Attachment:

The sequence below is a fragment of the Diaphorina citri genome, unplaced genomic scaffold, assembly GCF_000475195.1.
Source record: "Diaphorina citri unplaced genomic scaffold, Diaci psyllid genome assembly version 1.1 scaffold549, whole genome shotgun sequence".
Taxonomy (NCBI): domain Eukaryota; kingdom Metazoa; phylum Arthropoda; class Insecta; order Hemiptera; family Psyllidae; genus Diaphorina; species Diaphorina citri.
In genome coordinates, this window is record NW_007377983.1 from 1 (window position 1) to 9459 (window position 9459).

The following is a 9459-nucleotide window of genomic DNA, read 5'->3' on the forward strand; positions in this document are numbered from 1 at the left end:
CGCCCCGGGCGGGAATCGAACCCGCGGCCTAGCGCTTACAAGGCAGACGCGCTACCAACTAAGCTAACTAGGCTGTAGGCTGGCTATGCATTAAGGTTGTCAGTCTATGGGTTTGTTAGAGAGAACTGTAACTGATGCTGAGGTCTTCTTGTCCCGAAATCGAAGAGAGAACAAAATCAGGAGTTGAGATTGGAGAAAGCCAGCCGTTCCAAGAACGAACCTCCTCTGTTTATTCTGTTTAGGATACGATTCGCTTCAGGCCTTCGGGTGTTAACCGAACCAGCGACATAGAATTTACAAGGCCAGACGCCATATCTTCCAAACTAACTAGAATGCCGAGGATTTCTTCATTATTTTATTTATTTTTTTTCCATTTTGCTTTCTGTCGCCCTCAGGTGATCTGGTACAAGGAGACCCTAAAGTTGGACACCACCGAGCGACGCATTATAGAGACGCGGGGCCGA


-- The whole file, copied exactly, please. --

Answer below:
The sequence below is a fragment of the Diaphorina citri genome, unplaced genomic scaffold, assembly GCF_000475195.1.
Source record: "Diaphorina citri unplaced genomic scaffold, Diaci psyllid genome assembly version 1.1 scaffold549, whole genome shotgun sequence".
Taxonomy (NCBI): domain Eukaryota; kingdom Metazoa; phylum Arthropoda; class Insecta; order Hemiptera; family Psyllidae; genus Diaphorina; species Diaphorina citri.
In genome coordinates, this window is record NW_007377983.1 from 1 (window position 1) to 9459 (window position 9459).

The following is a 9459-nucleotide window of genomic DNA, read 5'->3' on the forward strand; positions in this document are numbered from 1 at the left end:
CGCCCCGGGCGGGAATCGAACCCGCGGCCTAGCGCTTACAAGGCAGACGCGCTACCAACTAAGCTAACTAGGCTGTAGGCTGGCTATGCATTAAGGTTGTCAGTCTATGGGTTTGTTAGAGAGAACTGTAACTGATGCTGAGGTCTTCTTGTCCCGAAATCGAAGAGAGAACAAAATCAGGAGTTGAGATTGGAGAAAGCCAGCCGTTCCAAGAACGAACCTCCTCTGTTTATTCTGTTTAGGATACGATTCGCTTCAGGCCTTCGGGTGTTAACCGAACCAGCGACATAGAATTTACAAGGCCAGACGCCATATCTTCCAAACTAACTAGAATGCCGAGGATTTCTTCATTATTTTATTTATTTTTTTTCCATTTTGCTTTCTGTCGCCCTCAGGTGATCTGGTACAAGGAGACCCTAAAGTTGGACACCACCGAGCGACGCATTATAGAGACGCGGGGCCGA